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The Indigenous History of Adaptogens

Adaptogens are natural substances (herbs, plants, roots and mushrooms) that are said to help the body adapt to stress or other specific needs within the body. Most people use adaptogens in the forms of powders, pills, teas or tinctures. Here at KIWA, we use adaptogens topically. They protect the skin from external stressors by stimulating the production of ceramides (molecules that keep the skin’s natural barrier intact). So, what is the history of these skin hydrating substances?

Although the term itself was coined in the 1940s, adaptogens have been used since approximately 3000 BCE in Traditional Chinese Medicine and Ayurvedic healing traditions in India. In the Charaka-Samhita (the first well-known ancient Indian text of Ayurvedic medicine), adaptogenic plants were said to be ‘valuable medicines’. Charaka, known as ‘the father of Ayurveda’, named over 350+ healing plants in the text. This included adaptogenic plants such as Holy Basil, Amla and Shilajit.

After this, adaptogenic herbs continued to pop up in Chinese medical texts such as The Shennong Ben Cao Jing and Greek medical texts such as De Materia Medica. These texts provided documentation and research about some of the earliest medical usage in China, India and across certain parts of Europe.

Western Discovery of Adaptogens

In 1948, Dr. Nikolai Lazarev coined the term ‘adaptogen’ while studying the body’s resistance to stress. Lazarev made the discovery during his attempts to make a performance tonic to aid the Soviet Union during the Cold War. He initially began using chemical substances before his colleague, Israel Brekhman, steered him towards plant-based medicine. It is said that Brekhman learnt about adaptogens from the native people of Siberia and Manchuria. The two scientists focused their research on eleuthero (Siberian ginseng) AKA ‘the prototype adaptogen’, and it was later declared an official herbal medicine by the Soviet Ministry of Health.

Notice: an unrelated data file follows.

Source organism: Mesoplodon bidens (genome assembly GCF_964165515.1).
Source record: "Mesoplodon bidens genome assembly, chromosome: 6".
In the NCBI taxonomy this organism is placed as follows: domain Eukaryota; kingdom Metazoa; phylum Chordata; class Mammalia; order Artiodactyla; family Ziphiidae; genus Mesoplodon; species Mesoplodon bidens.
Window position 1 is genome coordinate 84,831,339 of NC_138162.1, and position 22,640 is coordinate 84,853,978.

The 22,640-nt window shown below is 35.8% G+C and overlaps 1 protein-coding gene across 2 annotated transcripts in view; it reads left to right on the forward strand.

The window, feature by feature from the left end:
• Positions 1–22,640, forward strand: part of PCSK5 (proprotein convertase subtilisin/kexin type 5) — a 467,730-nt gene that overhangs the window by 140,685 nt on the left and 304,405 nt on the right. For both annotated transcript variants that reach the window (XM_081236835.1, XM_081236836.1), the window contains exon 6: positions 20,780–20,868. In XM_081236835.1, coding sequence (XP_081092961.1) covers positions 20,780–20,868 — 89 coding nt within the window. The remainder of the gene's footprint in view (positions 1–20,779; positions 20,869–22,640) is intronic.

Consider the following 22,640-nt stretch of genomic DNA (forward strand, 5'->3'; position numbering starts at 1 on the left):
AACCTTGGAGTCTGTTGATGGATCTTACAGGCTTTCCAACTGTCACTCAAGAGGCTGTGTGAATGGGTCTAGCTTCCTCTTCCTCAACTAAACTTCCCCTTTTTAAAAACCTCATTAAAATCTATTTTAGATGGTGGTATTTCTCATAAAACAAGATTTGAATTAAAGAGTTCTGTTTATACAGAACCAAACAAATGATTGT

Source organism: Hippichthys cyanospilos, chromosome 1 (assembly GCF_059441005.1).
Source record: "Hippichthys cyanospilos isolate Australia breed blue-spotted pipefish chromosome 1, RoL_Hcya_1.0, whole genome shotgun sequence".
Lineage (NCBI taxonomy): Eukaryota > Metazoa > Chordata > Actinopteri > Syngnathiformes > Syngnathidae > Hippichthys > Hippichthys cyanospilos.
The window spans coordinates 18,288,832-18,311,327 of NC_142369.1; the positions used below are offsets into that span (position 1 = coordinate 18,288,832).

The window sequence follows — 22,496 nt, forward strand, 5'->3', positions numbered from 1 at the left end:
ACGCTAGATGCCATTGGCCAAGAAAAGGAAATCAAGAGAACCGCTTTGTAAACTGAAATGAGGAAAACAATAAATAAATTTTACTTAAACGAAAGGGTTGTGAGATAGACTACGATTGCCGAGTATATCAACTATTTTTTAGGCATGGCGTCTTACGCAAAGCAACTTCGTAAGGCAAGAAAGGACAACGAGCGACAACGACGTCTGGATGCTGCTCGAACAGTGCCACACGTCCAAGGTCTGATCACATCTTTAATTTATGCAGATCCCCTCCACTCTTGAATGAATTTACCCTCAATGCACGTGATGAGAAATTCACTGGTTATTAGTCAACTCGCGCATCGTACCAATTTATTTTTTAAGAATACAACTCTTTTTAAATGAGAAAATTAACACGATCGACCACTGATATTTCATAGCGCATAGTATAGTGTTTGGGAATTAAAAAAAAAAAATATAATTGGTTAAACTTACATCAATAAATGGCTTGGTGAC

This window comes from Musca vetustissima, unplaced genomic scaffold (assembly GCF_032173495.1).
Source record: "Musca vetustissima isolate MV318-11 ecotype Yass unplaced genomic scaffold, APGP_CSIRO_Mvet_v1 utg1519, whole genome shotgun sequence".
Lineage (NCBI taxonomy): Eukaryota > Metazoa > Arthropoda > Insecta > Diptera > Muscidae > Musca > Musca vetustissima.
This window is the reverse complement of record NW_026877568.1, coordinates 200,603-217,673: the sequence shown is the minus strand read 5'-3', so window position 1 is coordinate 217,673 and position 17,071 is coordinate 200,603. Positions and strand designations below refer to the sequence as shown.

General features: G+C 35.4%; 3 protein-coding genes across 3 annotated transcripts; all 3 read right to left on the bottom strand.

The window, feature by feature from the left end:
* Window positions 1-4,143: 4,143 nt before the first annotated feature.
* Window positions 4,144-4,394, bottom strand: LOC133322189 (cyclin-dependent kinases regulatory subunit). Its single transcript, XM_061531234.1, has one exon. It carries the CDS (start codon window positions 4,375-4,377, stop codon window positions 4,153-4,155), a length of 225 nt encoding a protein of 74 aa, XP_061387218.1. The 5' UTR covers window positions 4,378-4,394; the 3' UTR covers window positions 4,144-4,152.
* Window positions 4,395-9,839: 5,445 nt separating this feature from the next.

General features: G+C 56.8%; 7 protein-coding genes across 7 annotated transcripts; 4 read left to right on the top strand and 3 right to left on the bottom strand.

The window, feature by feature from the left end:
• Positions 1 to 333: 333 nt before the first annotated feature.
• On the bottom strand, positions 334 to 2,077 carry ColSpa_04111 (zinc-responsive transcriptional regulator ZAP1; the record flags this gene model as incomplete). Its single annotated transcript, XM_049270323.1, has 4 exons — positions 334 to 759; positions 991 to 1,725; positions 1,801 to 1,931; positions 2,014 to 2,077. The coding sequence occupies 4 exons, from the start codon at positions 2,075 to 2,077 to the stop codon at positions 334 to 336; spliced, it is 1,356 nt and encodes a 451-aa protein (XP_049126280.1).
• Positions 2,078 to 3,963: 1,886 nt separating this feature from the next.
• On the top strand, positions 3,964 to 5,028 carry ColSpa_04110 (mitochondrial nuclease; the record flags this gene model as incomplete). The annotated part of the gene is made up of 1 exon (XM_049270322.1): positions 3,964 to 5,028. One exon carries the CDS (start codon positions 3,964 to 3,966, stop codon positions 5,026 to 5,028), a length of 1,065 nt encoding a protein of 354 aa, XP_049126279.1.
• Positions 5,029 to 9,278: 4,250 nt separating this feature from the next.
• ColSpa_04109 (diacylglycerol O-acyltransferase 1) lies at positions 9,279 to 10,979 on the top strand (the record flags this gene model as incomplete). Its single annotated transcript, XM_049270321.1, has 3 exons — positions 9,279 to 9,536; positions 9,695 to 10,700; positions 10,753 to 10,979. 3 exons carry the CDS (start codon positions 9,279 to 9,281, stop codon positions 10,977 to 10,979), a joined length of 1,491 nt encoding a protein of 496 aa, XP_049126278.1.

The 1969 Annual Review of Pharmacology included the first western review covering 15 years of adaptogen research. In this western body of research, it wasn’t uncommon for Ayurvedic medicine and research to be omitted. In fact, the term adaptogen is still not accepted in modern Western medicine. This is due to a lack of ‘good’ scientific studies and difficulties in determining the differences between adaptogens, immune system modulators, tonics, anabolic agents and antioxidants.

Adaptogens in the United States

Despite being popular among holistic health practitioners, adaptogenic recognition is not widespread in the U.S. The term ‘adaptogen’ only became allowed as a ‘functional and structural’ claim for certain products by the U.S Food and Drug Administration in 1998. In 2002, the U.S National Library of Medicine mentioned the term adaptogen when referring to plant preparations that offer immune support and anti-fatigue properties.

Adaptogens are slowly becoming popular in the U.S, as companies continue to hire private labs to conduct research on the effectiveness and quality of them as medicinal herbs. Regardless of whether you favor Western medicine or Eastern medicine, adaptogens have been proven to be a safe and effective way of reducing stress and improving general health.






Adaptogens: Herbs for Strength, Stamina and Stress Relief – David Winston and Steven Maimes